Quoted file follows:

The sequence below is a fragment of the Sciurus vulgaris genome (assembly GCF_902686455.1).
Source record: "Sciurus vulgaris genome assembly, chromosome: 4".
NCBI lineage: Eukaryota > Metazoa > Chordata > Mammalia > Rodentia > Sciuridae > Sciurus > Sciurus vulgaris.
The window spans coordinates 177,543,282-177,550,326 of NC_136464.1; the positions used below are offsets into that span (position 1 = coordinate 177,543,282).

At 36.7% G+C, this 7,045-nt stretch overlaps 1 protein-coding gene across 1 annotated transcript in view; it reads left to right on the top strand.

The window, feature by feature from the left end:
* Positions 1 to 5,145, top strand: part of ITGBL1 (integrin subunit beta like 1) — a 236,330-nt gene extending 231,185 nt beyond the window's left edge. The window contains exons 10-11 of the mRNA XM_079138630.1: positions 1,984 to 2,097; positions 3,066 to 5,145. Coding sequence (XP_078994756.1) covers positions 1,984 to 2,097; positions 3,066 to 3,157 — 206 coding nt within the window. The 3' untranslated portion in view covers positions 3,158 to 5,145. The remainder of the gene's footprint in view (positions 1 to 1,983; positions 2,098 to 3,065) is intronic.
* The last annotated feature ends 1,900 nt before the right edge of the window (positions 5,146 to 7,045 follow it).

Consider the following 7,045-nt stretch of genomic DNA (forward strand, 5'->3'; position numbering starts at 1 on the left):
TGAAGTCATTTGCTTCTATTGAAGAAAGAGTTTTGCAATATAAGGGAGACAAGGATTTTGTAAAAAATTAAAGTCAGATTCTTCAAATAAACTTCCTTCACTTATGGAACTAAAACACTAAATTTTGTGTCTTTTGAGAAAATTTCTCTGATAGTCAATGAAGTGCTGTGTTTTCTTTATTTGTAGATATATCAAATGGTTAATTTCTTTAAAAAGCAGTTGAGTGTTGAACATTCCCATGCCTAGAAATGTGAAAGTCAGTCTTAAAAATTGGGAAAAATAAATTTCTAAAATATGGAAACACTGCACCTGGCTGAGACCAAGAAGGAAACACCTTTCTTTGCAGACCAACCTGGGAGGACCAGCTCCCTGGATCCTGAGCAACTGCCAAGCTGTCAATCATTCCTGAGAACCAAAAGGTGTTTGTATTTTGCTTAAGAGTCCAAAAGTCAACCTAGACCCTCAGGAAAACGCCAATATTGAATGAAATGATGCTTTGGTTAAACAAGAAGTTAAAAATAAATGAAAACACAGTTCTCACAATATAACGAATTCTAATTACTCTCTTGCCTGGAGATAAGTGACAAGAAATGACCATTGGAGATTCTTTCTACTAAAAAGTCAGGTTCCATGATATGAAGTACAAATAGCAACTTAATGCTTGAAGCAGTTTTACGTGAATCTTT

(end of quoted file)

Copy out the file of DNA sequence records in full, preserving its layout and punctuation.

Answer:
The sequence below is a fragment of the Sciurus vulgaris genome (assembly GCF_902686455.1).
Source record: "Sciurus vulgaris genome assembly, chromosome: 4".
NCBI lineage: Eukaryota > Metazoa > Chordata > Mammalia > Rodentia > Sciuridae > Sciurus > Sciurus vulgaris.
The window spans coordinates 177,543,282-177,550,326 of NC_136464.1; the positions used below are offsets into that span (position 1 = coordinate 177,543,282).

At 36.7% G+C, this 7,045-nt stretch overlaps 1 protein-coding gene across 1 annotated transcript in view; it reads left to right on the top strand.

The window, feature by feature from the left end:
* Positions 1 to 5,145, top strand: part of ITGBL1 (integrin subunit beta like 1) — a 236,330-nt gene extending 231,185 nt beyond the window's left edge. The window contains exons 10-11 of the mRNA XM_079138630.1: positions 1,984 to 2,097; positions 3,066 to 5,145. Coding sequence (XP_078994756.1) covers positions 1,984 to 2,097; positions 3,066 to 3,157 — 206 coding nt within the window. The 3' untranslated portion in view covers positions 3,158 to 5,145. The remainder of the gene's footprint in view (positions 1 to 1,983; positions 2,098 to 3,065) is intronic.
* The last annotated feature ends 1,900 nt before the right edge of the window (positions 5,146 to 7,045 follow it).

Consider the following 7,045-nt stretch of genomic DNA (forward strand, 5'->3'; position numbering starts at 1 on the left):
TGAAGTCATTTGCTTCTATTGAAGAAAGAGTTTTGCAATATAAGGGAGACAAGGATTTTGTAAAAAATTAAAGTCAGATTCTTCAAATAAACTTCCTTCACTTATGGAACTAAAACACTAAATTTTGTGTCTTTTGAGAAAATTTCTCTGATAGTCAATGAAGTGCTGTGTTTTCTTTATTTGTAGATATATCAAATGGTTAATTTCTTTAAAAAGCAGTTGAGTGTTGAACATTCCCATGCCTAGAAATGTGAAAGTCAGTCTTAAAAATTGGGAAAAATAAATTTCTAAAATATGGAAACACTGCACCTGGCTGAGACCAAGAAGGAAACACCTTTCTTTGCAGACCAACCTGGGAGGACCAGCTCCCTGGATCCTGAGCAACTGCCAAGCTGTCAATCATTCCTGAGAACCAAAAGGTGTTTGTATTTTGCTTAAGAGTCCAAAAGTCAACCTAGACCCTCAGGAAAACGCCAATATTGAATGAAATGATGCTTTGGTTAAACAAGAAGTTAAAAATAAATGAAAACACAGTTCTCACAATATAACGAATTCTAATTACTCTCTTGCCTGGAGATAAGTGACAAGAAATGACCATTGGAGATTCTTTCTACTAAAAAGTCAGGTTCCATGATATGAAGTACAAATAGCAACTTAATGCTTGAAGCAGTTTTACGTGAATCTTT